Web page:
The problem isn't just private links. Even knowing about the public sites that someone visits can expose information about their politics, religion, sexual orientation and other things that they may want to keep private (especially in countries where they can be discriminated against or even killed based on this information).


One would hope there aren't too many things you genuinely want to keep private where the only protection is an unguessable URL. That's never going to be terribly secure. Google Docs you have to go out of your way to create a doc that works that way.


Nearly every website's password reset links are a secret in the URL.


Hopefully single-use!


It's too bad that there's no standard way to flag part/all of a URL as secret as a hint to caching engines and the like.


I built a kind of similar stuff as a side project in 2011 - Newzupp. It allowed you to leave notes for a URL which your friends / followers can see when they visit that URL.

In the beginning when I was testing this with my friends and colleagues, I sent every URL a user visited to the server to check if any of his friends have left any notes and then alert him via notification badges. I disabled it when I started seeing a lot of private URLs (like Google Docs links with share access) in server logs. I then changed the extension to query server only when a user clicks on extension button.

This made it a bit safer, but the extension still needed access to all the sites a user visits. And with Chrome's auto updation of extensions, one may never know if the extension author has started sending every URL back to server again.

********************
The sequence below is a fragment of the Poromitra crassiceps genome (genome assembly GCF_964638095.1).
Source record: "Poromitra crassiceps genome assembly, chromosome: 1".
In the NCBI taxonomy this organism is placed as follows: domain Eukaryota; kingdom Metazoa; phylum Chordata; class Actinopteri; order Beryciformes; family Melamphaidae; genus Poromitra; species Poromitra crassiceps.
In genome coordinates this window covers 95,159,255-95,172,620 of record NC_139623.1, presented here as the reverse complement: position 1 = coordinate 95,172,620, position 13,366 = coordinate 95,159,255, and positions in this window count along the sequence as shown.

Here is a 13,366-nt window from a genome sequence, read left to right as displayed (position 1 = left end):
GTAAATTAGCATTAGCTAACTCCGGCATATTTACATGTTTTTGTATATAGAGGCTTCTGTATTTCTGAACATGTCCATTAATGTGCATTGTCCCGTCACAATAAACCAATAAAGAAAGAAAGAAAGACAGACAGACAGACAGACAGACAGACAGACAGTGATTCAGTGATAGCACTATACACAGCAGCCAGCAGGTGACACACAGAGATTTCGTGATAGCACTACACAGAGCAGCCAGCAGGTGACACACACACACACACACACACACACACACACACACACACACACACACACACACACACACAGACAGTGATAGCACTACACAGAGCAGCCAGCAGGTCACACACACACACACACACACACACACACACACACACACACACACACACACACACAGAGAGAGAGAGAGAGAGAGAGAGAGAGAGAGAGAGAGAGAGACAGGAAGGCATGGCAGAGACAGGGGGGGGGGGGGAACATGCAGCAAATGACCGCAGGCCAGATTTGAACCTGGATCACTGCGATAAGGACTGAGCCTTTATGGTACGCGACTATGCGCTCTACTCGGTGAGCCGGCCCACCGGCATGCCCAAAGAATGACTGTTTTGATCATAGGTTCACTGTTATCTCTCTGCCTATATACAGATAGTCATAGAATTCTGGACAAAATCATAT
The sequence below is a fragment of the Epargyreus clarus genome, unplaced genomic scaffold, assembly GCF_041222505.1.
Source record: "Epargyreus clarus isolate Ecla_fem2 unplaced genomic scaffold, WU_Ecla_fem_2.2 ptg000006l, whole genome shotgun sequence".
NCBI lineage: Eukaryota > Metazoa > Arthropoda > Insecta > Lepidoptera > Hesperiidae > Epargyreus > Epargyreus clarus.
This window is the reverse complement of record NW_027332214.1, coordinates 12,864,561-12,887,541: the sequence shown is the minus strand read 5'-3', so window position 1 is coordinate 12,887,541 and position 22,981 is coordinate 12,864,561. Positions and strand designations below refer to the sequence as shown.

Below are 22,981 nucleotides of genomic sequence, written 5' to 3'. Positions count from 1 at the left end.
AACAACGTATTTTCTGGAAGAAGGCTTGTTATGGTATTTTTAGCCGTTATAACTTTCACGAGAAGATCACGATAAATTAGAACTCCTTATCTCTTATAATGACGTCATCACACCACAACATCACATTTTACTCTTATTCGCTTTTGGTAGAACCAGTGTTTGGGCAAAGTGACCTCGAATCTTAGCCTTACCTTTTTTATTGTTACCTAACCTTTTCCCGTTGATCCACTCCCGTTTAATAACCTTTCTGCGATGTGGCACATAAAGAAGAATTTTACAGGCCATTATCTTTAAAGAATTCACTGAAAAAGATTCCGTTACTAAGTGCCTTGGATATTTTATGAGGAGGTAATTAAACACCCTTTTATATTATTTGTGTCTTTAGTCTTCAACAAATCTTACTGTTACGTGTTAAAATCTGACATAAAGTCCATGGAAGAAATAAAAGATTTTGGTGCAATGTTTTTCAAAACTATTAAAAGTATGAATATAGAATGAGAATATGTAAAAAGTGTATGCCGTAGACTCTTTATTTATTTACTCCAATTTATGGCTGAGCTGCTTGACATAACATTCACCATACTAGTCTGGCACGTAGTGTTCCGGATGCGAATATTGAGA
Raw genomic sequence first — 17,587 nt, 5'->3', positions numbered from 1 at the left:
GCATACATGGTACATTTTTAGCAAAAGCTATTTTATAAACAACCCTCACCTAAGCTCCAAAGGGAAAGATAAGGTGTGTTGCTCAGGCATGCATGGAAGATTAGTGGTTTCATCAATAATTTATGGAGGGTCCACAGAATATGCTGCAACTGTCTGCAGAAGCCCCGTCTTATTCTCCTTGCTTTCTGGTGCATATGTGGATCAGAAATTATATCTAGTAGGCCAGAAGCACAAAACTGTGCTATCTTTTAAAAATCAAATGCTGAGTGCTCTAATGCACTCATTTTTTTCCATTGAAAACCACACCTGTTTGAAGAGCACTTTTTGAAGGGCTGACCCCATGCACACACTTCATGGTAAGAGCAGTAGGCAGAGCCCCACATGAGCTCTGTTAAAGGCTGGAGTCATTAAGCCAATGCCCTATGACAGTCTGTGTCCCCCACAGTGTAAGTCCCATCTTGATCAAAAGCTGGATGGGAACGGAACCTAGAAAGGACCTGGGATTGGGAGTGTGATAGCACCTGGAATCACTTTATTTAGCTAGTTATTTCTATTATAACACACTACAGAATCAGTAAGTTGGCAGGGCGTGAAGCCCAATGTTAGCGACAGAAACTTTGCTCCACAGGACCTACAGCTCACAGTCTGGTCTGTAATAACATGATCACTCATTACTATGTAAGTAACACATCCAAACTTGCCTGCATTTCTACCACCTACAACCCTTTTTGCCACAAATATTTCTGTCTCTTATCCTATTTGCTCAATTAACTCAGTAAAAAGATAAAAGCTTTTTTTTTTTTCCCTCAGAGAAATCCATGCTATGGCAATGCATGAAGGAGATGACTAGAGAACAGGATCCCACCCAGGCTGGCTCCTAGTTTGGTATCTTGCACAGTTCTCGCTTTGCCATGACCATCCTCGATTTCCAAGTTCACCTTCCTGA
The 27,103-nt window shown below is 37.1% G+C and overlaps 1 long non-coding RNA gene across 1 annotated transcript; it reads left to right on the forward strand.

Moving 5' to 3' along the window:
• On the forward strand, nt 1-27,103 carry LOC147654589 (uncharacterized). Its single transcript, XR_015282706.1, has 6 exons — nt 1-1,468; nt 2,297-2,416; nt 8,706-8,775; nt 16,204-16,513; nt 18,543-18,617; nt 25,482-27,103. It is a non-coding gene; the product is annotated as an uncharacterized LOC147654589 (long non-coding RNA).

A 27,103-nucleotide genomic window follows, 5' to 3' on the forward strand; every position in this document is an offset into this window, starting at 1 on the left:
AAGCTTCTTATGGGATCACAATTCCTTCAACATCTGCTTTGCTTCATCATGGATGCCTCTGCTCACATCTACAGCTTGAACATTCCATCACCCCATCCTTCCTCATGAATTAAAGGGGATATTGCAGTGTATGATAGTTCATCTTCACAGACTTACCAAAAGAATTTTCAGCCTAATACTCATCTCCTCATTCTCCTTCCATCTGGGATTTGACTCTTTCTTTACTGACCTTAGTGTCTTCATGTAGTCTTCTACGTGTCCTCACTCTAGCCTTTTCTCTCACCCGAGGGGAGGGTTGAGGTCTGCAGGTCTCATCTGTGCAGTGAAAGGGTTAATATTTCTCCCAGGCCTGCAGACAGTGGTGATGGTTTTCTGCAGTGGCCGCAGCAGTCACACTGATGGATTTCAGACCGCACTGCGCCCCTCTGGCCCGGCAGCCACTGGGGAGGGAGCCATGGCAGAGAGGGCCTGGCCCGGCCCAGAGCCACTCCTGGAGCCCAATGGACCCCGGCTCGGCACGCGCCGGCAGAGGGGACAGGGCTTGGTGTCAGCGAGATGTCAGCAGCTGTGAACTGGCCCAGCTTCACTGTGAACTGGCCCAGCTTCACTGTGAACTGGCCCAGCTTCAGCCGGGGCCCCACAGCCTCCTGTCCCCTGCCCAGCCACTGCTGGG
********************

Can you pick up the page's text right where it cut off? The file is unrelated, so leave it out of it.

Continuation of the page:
After developing such extension, I am quite suspicious such extensions and only install extensions from trusted authors (Buffer, Pocket, etc).


I agree and will say that I'm as pleasantly surprised by the review process Mozilla has for its add-ons -- as I am dismayed that Chrome has no equivalent process. I'm in-queue of the Firefox review (takes on average 10 days) and have exchanged emails with their volunteer-team on best practices to adopt.

Ultimately it comes down to winning the user's trust, and I'm trying to address as many questions as I can up front.

In response to another comment, I've also un-minified the Chrome extension code and will keep it un-minified going forward (will take up to an hour to propagate [update: fresh installs are now un-minified / and the current-install base will get the update within 6 hours])